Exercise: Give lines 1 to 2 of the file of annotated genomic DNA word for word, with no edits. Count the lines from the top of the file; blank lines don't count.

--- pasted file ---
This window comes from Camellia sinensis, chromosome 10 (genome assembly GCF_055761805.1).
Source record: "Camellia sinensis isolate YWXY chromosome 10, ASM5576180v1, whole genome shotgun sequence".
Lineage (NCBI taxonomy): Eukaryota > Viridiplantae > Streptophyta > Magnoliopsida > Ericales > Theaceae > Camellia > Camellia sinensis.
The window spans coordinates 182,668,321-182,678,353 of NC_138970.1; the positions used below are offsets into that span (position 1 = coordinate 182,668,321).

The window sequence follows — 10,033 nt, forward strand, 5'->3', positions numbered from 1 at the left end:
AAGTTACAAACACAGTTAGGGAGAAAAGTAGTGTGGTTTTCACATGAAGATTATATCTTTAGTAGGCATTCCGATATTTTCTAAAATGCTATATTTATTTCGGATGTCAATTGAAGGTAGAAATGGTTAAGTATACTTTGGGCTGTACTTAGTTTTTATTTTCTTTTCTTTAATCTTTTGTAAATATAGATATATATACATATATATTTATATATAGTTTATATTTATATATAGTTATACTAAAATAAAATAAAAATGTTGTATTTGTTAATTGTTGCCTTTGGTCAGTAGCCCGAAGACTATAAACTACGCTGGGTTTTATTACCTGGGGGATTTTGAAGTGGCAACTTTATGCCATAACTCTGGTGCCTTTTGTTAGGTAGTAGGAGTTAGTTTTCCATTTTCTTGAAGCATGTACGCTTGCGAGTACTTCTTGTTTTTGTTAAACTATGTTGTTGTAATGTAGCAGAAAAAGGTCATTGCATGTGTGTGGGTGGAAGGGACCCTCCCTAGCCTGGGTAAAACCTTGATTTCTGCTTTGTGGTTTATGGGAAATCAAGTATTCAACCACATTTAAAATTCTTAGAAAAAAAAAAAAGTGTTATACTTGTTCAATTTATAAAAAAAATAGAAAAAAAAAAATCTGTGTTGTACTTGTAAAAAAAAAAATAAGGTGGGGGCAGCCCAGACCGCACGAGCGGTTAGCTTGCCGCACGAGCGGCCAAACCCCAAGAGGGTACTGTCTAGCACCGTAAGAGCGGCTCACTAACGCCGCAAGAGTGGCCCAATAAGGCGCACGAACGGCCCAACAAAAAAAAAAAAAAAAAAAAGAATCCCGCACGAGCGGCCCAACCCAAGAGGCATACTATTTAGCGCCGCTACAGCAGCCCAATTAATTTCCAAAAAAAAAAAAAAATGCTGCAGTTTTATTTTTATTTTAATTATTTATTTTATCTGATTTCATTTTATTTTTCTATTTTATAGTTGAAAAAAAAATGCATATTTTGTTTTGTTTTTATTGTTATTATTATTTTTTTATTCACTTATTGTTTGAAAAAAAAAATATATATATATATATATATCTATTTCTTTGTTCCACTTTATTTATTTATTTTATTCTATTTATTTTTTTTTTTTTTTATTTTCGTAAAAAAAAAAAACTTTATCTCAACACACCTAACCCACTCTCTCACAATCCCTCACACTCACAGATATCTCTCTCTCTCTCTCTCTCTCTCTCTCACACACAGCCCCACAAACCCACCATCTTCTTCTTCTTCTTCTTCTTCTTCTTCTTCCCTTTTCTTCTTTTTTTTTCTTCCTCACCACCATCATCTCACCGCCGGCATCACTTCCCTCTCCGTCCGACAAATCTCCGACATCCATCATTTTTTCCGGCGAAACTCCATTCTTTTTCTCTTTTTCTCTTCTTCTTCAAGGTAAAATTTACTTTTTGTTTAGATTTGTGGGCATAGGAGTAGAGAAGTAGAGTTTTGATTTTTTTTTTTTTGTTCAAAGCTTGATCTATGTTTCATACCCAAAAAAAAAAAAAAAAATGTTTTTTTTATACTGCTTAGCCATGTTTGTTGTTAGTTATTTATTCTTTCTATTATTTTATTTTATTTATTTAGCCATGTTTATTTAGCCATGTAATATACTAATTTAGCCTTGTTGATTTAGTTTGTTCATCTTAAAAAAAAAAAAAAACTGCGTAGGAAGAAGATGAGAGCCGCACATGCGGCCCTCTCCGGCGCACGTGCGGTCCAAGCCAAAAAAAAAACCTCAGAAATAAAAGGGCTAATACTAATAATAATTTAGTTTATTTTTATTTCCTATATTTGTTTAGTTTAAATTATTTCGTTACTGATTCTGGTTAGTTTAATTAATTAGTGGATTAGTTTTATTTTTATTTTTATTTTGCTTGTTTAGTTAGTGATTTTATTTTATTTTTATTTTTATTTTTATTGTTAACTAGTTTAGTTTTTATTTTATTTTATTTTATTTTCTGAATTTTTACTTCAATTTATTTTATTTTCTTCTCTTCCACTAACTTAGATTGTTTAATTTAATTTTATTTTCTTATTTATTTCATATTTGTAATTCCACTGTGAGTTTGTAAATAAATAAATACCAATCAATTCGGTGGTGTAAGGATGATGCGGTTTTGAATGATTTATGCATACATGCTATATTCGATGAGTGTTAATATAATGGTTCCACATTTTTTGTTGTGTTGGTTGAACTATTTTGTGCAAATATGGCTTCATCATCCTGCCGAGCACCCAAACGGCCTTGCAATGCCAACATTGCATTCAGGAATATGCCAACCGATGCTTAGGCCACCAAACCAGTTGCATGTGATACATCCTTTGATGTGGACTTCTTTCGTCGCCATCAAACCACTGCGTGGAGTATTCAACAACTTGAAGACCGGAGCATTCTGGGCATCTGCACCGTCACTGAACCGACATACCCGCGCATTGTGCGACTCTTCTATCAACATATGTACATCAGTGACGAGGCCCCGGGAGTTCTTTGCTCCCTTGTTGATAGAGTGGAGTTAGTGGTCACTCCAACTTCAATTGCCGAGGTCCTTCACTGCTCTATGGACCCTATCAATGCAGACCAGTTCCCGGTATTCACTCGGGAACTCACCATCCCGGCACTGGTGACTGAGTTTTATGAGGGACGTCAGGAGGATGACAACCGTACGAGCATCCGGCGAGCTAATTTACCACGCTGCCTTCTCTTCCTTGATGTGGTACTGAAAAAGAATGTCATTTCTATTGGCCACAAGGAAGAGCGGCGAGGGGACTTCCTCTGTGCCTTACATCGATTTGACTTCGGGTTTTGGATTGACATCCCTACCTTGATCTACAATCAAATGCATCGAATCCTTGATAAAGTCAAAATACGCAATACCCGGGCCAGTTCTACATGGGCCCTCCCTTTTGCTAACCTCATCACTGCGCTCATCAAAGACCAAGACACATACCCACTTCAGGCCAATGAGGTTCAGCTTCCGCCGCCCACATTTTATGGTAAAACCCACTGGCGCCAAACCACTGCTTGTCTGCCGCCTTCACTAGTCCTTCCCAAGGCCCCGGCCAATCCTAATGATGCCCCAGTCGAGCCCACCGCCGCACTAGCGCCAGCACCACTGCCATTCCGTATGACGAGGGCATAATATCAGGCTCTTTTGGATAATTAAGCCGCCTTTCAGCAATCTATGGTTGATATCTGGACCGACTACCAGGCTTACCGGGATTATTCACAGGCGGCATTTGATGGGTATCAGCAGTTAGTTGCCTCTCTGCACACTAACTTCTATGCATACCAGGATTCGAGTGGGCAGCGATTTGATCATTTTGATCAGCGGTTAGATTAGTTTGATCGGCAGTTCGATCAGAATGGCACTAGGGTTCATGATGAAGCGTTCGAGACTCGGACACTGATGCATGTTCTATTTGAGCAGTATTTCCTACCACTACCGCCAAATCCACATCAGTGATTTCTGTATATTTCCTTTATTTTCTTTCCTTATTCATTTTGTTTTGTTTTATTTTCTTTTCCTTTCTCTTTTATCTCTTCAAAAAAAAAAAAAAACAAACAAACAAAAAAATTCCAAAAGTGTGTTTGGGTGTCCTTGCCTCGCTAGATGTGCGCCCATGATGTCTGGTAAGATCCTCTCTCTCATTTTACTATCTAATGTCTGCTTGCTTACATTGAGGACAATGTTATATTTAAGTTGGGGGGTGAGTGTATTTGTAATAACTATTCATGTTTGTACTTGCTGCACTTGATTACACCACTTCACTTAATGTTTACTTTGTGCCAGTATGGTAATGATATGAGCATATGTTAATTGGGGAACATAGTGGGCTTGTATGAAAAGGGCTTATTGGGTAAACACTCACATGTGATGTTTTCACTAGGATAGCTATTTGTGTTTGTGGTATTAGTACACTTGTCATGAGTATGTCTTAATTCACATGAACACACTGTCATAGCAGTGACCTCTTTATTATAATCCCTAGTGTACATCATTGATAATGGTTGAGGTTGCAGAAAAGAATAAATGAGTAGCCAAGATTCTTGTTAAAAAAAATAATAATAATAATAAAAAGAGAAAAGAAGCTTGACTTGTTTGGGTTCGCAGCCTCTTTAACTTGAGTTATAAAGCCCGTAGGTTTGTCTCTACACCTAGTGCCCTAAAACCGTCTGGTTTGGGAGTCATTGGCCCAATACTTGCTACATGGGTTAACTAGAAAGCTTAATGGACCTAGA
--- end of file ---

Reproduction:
This window comes from Camellia sinensis, chromosome 10 (genome assembly GCF_055761805.1).
Source record: "Camellia sinensis isolate YWXY chromosome 10, ASM5576180v1, whole genome shotgun sequence".